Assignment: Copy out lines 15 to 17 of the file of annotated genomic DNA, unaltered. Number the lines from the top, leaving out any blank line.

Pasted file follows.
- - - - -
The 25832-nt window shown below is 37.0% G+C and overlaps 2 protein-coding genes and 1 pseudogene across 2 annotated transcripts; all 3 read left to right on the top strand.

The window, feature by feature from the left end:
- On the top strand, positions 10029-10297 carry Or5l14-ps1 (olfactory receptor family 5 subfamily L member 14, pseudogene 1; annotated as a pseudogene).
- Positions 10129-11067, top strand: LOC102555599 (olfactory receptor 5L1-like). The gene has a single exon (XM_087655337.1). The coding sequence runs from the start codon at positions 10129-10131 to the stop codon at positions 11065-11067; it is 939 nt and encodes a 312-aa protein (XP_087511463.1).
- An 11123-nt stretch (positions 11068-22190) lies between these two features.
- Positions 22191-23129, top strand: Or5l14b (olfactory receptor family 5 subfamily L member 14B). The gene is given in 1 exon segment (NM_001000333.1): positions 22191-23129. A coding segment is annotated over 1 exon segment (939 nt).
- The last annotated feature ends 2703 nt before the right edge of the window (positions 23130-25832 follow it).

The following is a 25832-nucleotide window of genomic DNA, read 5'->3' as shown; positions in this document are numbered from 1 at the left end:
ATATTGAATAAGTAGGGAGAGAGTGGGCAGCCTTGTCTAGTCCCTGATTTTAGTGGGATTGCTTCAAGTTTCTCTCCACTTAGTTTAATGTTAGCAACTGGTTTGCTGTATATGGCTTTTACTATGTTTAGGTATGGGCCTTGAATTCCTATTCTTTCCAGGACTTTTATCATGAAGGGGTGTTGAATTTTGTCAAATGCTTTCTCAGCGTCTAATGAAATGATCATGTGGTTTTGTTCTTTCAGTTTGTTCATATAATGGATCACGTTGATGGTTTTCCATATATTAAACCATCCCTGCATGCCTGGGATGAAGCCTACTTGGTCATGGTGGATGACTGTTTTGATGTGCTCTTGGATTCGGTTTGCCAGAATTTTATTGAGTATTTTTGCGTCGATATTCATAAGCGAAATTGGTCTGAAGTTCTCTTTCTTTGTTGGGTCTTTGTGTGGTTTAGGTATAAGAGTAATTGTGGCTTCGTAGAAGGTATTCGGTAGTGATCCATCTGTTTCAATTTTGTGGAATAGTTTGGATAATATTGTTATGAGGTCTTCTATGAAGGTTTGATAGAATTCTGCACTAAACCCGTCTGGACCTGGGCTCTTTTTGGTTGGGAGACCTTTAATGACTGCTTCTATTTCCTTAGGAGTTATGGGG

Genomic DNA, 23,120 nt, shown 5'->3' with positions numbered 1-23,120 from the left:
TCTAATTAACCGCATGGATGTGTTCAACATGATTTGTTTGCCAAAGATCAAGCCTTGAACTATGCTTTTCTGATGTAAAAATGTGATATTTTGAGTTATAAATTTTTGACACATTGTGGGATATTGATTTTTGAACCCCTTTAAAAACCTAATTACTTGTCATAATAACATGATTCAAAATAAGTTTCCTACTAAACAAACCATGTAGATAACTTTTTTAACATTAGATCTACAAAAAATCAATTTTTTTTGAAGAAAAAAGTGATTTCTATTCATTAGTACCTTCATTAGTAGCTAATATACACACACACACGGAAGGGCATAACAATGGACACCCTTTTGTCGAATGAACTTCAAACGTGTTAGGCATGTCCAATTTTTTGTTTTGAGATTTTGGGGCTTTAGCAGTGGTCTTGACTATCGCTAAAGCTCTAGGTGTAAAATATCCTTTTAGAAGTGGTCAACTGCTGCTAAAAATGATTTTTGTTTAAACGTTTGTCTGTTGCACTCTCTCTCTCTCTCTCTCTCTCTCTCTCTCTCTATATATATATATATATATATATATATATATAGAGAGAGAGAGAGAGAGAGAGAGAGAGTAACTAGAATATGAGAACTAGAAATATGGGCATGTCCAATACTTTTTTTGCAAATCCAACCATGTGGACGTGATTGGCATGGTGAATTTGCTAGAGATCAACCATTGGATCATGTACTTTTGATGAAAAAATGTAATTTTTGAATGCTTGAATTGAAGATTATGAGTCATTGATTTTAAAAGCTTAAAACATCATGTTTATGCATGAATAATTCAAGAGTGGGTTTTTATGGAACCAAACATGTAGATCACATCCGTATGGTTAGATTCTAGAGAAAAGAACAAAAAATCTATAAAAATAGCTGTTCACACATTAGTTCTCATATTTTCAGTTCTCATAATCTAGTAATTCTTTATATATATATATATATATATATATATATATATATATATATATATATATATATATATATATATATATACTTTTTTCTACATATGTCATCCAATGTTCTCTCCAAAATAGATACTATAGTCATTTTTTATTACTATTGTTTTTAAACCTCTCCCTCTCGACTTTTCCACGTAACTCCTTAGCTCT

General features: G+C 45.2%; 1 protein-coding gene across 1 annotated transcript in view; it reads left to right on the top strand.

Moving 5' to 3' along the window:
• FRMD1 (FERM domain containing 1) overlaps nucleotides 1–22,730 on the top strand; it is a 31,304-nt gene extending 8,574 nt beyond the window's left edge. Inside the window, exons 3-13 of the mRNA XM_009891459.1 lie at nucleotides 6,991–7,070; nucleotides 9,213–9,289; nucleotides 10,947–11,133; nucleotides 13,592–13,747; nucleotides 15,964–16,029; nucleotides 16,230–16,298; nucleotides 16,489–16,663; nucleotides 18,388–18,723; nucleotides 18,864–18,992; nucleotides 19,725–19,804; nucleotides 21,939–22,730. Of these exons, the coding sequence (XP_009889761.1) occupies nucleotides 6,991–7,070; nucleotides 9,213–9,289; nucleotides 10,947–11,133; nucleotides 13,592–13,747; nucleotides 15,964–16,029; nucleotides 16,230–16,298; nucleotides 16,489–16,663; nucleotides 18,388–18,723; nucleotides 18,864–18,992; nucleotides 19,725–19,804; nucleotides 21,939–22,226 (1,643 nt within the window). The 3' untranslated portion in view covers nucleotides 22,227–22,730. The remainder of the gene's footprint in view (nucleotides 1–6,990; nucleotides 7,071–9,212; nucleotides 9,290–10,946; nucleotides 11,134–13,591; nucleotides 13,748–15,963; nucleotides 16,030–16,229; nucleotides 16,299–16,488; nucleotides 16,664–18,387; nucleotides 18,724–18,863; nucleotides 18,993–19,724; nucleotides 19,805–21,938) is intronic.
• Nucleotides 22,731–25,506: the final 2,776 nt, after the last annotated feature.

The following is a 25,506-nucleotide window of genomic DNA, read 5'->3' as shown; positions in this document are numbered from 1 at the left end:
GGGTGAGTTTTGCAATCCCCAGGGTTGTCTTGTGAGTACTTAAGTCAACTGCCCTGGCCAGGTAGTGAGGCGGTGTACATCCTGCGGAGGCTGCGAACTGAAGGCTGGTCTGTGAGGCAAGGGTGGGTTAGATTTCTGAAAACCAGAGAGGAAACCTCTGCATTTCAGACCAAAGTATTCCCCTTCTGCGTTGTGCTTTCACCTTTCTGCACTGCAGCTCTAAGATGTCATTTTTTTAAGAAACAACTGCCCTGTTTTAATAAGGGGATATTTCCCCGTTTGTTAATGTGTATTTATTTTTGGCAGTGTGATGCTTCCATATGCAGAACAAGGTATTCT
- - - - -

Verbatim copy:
• Nucleotides 22,731–25,506: the final 2,776 nt, after the last annotated feature.

The following is a 25,506-nucleotide window of genomic DNA, read 5'->3' as shown; positions in this document are numbered from 1 at the left end:
GGGTGAGTTTTGCAATCCCCAGGGTTGTCTTGTGAGTACTTAAGTCAACTGCCCTGGCCAGGTAGTGAGGCGGTGTACATCCTGCGGAGGCTGCGAACTGAAGGCTGGTCTGTGAGGCAAGGGTGGGTTAGATTTCTGAAAACCAGAGAGGAAACCTCTGCATTTCAGACCAAAGTATTCCCCTTCTGCGTTGTGCTTTCACCTTTCTGCACTGCAGCTCTAAGATGTCATTTTTTTAAGAAACAACTGCCCTGTTTTAATAAGGGGATATTTCCCCGTTTGTTAATGTGTATTTATTTTTGGCAGTGTGATGCTTCCATATGCAGAACAAGGTATTCT